Periocular and paranasal injections of various substances are becoming
increasingly common since more procedures are being performed under local
anesthesia. Their serious visual adverse effects are rare but potentially
devastating when they occur. Because of the multiple anastomoses between the
vascular supply of the face and orbit, the potential for retrograde embolization
of substances exists. We believe we report the first case of paranasal autologous
fat injection resulting in middle cerebral, ophthalmic artery, and central
retinal artery occlusion.
A 43-year-old right-handed man received an injection of autologous fat
in the tissue on the left side of the bridge of his nose to repair a soft
tissue defect, a result of a previous accident. The autologous fat was obtained
from the abdominal area. After anesthetizing the sites with 2% lidocaine without
epinephrine, a large-bore cannula was used to inject the autologous fat deep
into the soft tissue on the left side of his nose (1/2 mL), each nasolabial
fold (3 mL each), and the upper and lower lips (3 mL). Within 10 minutes postinjection,
he complained of eye and head pain, became disoriented, and lost vision OS
. He also became aphasic with right-sided hemiparesis. There was no light
perception OS and the left pupil was amaurotic. The left fundus showed a pale
optic disc and widespread retinal whitening with visible emboli in several
retinal arterioles (Figure 1). Preretinal
and intraretinal hemorrhages were present inferiorly. The right eye remained
unaffected. Ocular adnexa, ocular motility, and intraocular pressure were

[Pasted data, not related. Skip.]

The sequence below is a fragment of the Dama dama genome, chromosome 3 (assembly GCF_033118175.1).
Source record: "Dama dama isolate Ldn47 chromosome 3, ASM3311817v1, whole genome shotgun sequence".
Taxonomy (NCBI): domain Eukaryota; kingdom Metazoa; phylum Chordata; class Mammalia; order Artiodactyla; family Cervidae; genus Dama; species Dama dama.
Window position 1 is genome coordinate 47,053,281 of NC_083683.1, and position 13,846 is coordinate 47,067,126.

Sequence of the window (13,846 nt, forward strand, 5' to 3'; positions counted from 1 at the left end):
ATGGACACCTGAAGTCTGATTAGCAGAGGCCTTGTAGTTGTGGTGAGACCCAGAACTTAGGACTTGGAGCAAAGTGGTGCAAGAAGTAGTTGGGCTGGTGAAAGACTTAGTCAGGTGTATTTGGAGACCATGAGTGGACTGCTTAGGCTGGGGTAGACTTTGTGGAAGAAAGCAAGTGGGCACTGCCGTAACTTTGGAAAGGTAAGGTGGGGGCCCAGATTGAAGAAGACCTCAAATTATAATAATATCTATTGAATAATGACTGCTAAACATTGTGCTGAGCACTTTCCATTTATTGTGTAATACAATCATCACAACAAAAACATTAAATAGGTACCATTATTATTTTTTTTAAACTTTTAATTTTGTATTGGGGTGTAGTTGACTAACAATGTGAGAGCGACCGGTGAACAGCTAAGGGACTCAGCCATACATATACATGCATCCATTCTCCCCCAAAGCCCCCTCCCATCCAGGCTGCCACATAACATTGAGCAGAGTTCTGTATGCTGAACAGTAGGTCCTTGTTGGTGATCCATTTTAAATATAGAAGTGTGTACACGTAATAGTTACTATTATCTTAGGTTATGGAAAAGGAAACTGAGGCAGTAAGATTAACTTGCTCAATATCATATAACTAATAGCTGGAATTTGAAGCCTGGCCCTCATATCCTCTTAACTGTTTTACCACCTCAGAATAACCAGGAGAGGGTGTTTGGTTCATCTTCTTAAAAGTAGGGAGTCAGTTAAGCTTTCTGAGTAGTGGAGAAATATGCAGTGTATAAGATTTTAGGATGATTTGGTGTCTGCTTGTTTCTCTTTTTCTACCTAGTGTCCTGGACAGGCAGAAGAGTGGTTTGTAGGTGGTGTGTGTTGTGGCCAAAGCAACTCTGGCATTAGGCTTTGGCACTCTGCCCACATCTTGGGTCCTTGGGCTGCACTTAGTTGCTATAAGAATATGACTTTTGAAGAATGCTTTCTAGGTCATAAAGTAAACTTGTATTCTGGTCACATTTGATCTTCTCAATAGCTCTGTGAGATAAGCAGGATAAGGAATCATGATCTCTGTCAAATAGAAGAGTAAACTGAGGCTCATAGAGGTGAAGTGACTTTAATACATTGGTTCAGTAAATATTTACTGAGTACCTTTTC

normal. The site of the initial injection underwent patchy necrosis over the
ensuing 5 days (Figure 2). His neurological
condition improved to normal, the left eye remained blind. The clinical features
were consistent with fat embolism to branches of the left middle cerebral
artery and the ophthalmic artery. The skin lesions indicated that distal arterial
branches supplying the nose were also occluded.
A, Pallid disc edema and retinal
whitening with interruption of several arteriole branches. B, Peripheral vascular
occlusion with visible fat emboli in arterioles.
A, Site of initial injection.
B, Necrosis 5 days later.
Visual loss secondary to fat embolization is a recognized, although
uncommon, complication of autologous fat injection. The cases in the literature
have involved injection of autologous fat around the glabellar area.1- 3 This is the
first report of ophthalmic artery occlusion after a paranasal injection of
autologous fat. We believe the foreign material was injected into one of the
peripheral branches of the ophthalmic artery, probably the dorsal nasal artery.
Under the injection pressure of the syringe, the fat was likely forced retrograde
into the ophthalmic and internal carotid arteries with subsequent distal movement
of the emboli into the left middle cerebral, central retinal, and posterior
ciliary arteries. Because the peripheral arteries of the face are small and
collapsible, blood may not appear in the delivering syringe during aspiration
despite the presence of the needle within an arterial lumen.
Corresponding author and reprints: Helen V. Danesh-Meyer, FRACO,
Neuro-ophthalmology Service, Wills Eye Hospital, 900 Walnut St, Philadelphia,
PA 19107 (e-mail: email@example.com).
Danesh-Meyer HV, Savino PJ, Sergott RC. Ocular and Cerebral Ischemia Following Facial Injection of Autologous Fat. Arch Ophthalmol. 2001;119(5):777-778. doi: